Statement: Mercy Corps Responds to Calls to Reform Foreign Aid
Following renewed calls in the media for Britain to rethink its commitment to foreign aid, Simon O'Connell, Executive Director for Mercy Corps said:
Recent coverage of foreign aid and the ensuing debate risks missing the crucial point that helping people overseas is deeply embedded within British society and central to the UK’s position on the world stage. In this inter-connected world, UK Aid provides lifesaving relief whilst helping people, communities and countries get back on their feet, rebuild and progress. This brings value and benefit to us all.
Yet, there is real danger that reported comments by the Secretary of State for International Development could resurface a debate on whether foreign aid has any place at all, as well as give credence to an approach that sees profit take precedence over people, and the alleviation of poverty.
Discussions on the reform of foreign aid should focus instead on transparency about how aid works, the tackling of root causes of fragility — grievances, inequitable growth and weak governance — with greater urgency and scale, and obtaining more value for money for the British taxpayer through innovation, partnerships, and the reduction of duplication and inefficiencies within the sector.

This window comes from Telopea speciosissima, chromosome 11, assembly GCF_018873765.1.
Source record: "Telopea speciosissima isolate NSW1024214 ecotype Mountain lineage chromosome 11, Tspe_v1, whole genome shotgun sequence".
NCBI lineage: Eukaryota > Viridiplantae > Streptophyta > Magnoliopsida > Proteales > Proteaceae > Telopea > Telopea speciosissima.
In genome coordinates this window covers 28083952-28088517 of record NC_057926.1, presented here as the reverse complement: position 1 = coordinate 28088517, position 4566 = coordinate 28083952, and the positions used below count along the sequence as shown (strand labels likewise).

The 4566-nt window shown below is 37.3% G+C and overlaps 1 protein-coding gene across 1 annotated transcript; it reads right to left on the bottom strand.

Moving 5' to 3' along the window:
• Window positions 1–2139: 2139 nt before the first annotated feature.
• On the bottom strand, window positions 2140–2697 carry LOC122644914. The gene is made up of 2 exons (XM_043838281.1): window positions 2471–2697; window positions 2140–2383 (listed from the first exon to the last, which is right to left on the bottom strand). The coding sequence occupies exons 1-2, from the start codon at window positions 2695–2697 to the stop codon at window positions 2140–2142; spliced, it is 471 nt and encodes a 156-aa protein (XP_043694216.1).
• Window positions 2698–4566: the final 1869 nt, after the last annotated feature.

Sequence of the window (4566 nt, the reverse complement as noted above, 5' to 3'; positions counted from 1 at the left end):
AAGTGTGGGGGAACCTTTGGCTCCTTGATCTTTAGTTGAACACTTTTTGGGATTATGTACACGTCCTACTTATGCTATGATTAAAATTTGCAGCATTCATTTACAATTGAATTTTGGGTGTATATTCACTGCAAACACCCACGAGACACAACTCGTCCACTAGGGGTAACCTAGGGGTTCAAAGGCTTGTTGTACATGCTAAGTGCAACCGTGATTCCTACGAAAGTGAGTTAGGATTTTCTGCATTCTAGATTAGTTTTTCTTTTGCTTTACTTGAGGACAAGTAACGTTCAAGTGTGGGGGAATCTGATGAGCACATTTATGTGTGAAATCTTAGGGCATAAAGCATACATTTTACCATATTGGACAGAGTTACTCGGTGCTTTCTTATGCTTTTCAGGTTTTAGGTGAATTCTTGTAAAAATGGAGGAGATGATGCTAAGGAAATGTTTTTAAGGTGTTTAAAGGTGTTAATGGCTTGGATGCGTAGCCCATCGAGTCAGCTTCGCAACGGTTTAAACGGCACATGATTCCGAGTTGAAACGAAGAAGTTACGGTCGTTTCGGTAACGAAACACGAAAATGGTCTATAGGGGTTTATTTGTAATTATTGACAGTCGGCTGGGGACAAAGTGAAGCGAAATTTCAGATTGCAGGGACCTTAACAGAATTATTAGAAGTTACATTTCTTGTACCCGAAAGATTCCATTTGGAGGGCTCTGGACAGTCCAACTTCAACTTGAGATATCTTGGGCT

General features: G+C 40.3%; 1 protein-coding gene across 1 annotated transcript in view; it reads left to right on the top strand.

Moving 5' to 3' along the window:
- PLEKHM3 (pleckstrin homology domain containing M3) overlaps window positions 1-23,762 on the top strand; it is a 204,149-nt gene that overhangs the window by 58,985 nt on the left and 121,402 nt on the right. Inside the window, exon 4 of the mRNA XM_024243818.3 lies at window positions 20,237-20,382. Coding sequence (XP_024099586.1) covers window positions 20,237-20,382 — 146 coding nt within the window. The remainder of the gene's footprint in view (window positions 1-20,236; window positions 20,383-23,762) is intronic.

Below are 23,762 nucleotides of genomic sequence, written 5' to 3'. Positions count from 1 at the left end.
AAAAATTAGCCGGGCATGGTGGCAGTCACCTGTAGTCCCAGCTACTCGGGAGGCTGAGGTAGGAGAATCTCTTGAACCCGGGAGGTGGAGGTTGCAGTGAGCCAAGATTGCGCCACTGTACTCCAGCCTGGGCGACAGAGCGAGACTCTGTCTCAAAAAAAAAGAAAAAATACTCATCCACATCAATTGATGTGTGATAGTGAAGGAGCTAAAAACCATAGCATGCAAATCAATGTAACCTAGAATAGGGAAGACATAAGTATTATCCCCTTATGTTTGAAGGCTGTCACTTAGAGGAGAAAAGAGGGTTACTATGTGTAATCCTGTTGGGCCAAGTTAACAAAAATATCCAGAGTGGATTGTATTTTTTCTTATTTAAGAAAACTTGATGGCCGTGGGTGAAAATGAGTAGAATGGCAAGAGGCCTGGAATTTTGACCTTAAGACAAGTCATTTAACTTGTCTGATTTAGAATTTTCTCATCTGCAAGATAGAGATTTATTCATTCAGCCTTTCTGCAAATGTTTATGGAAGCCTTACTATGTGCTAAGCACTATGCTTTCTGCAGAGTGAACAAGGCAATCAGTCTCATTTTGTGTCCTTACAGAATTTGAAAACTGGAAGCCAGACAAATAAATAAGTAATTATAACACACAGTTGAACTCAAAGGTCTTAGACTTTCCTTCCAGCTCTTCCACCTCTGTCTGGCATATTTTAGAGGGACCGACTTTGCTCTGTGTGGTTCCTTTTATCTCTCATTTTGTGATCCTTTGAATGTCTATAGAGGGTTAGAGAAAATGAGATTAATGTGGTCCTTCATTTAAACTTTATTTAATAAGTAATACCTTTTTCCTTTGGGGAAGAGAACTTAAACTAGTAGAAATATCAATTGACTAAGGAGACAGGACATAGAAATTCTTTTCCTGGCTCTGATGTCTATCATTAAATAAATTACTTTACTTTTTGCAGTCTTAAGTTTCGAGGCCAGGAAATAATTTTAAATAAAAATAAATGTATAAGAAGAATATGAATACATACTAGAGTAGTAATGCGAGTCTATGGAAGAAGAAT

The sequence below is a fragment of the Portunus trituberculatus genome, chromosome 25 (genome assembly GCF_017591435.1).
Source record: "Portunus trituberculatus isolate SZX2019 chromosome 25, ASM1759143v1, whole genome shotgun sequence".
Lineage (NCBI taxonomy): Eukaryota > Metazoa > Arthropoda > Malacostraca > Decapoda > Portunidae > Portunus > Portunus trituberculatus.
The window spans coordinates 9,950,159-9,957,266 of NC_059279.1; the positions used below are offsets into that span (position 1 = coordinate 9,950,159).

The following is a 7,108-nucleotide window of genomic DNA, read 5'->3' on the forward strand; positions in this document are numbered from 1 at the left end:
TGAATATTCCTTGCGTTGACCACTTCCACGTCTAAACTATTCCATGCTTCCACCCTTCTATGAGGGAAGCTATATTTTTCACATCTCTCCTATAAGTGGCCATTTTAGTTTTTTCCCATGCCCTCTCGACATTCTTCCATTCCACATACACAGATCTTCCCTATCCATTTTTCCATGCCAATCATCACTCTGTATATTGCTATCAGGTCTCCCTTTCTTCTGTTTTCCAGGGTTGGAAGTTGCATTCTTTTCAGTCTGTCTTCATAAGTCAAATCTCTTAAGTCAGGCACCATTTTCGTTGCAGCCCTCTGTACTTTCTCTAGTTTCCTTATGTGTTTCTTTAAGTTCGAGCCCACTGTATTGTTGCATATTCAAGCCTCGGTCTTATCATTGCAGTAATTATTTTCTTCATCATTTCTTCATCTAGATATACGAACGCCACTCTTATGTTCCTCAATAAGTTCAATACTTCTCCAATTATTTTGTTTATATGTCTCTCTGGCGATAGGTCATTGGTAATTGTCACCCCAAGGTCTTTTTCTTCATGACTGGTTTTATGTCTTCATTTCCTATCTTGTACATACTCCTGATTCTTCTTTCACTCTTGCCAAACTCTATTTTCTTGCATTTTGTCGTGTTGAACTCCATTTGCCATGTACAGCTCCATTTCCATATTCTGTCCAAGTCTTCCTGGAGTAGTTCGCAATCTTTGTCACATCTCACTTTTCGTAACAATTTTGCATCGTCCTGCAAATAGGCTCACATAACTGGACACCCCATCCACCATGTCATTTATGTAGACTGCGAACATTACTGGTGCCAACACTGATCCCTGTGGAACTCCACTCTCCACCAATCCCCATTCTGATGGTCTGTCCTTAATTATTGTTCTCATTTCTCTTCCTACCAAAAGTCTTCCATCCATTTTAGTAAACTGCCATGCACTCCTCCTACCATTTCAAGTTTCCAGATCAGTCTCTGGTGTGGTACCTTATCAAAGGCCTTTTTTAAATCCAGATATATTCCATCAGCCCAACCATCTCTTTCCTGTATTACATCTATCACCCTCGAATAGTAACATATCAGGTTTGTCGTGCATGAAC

All should have an interest in this, including the private sector who is a crucial partner, but could never replace the incredible value of DFID and other large scale, expert, institutional funders who can spark massive change.
Aside from the overwhelming moral arguments for supporting the world's poorest, suggestions to refocus foreign aid seem at odds with the vision for a Global Britain. Now more than ever, in the context of Brexit, we need to be outward-looking and world-leading. To contemplate diminishing our position on foreign aid feels like a retreat from the world stage.
Notes to editors
With the help of UK taxpayers, in 2018 Mercy Corps was able to:
- work alongside local communities to meet the urgent needs of millions of people facing emergencies in 27 countries around the world.
- provide urgently needed food to more than 1.4 million people in some of the most hard-to-reach areas of the world.
- connect more than 3 million people to clean water and improved hygiene and sanitation facilities during emergencies around the world.
- connect more than 1.1 million farmers to the resources they need to increase their production, feed their families and boost their incomes.
- support more than 142,000 people with job training and sustainable livelihood opportunities.